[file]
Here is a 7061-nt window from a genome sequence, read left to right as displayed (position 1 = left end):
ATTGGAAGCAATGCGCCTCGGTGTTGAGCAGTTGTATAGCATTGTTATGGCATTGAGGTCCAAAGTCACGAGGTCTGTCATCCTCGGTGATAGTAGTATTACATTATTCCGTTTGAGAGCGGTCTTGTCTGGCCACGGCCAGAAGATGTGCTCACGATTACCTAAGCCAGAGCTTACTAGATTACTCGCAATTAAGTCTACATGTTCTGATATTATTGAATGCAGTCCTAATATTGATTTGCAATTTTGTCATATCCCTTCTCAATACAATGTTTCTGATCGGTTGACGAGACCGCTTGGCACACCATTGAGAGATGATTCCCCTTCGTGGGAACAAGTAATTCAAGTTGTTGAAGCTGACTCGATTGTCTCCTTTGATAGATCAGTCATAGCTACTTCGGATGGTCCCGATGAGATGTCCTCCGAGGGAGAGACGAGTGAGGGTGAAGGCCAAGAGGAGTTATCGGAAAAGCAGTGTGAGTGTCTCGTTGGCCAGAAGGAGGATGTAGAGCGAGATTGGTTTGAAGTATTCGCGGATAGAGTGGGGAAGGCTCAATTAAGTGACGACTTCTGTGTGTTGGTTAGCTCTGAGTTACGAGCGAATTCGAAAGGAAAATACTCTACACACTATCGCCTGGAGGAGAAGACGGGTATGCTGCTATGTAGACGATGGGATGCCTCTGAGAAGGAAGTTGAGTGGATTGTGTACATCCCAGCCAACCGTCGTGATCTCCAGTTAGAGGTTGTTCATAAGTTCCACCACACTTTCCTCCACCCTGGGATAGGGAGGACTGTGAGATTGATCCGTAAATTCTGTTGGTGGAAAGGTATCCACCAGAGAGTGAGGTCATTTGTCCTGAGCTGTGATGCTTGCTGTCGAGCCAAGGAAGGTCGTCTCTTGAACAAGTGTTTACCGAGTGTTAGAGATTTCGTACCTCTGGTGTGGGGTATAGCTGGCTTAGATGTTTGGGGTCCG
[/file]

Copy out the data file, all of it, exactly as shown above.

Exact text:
Here is a 7061-nt window from a genome sequence, read left to right as displayed (position 1 = left end):
ATTGGAAGCAATGCGCCTCGGTGTTGAGCAGTTGTATAGCATTGTTATGGCATTGAGGTCCAAAGTCACGAGGTCTGTCATCCTCGGTGATAGTAGTATTACATTATTCCGTTTGAGAGCGGTCTTGTCTGGCCACGGCCAGAAGATGTGCTCACGATTACCTAAGCCAGAGCTTACTAGATTACTCGCAATTAAGTCTACATGTTCTGATATTATTGAATGCAGTCCTAATATTGATTTGCAATTTTGTCATATCCCTTCTCAATACAATGTTTCTGATCGGTTGACGAGACCGCTTGGCACACCATTGAGAGATGATTCCCCTTCGTGGGAACAAGTAATTCAAGTTGTTGAAGCTGACTCGATTGTCTCCTTTGATAGATCAGTCATAGCTACTTCGGATGGTCCCGATGAGATGTCCTCCGAGGGAGAGACGAGTGAGGGTGAAGGCCAAGAGGAGTTATCGGAAAAGCAGTGTGAGTGTCTCGTTGGCCAGAAGGAGGATGTAGAGCGAGATTGGTTTGAAGTATTCGCGGATAGAGTGGGGAAGGCTCAATTAAGTGACGACTTCTGTGTGTTGGTTAGCTCTGAGTTACGAGCGAATTCGAAAGGAAAATACTCTACACACTATCGCCTGGAGGAGAAGACGGGTATGCTGCTATGTAGACGATGGGATGCCTCTGAGAAGGAAGTTGAGTGGATTGTGTACATCCCAGCCAACCGTCGTGATCTCCAGTTAGAGGTTGTTCATAAGTTCCACCACACTTTCCTCCACCCTGGGATAGGGAGGACTGTGAGATTGATCCGTAAATTCTGTTGGTGGAAAGGTATCCACCAGAGAGTGAGGTCATTTGTCCTGAGCTGTGATGCTTGCTGTCGAGCCAAGGAAGGTCGTCTCTTGAACAAGTGTTTACCGAGTGTTAGAGATTTCGTACCTCTGGTGTGGGGTATAGCTGGCTTAGATGTTTGGGGTCCG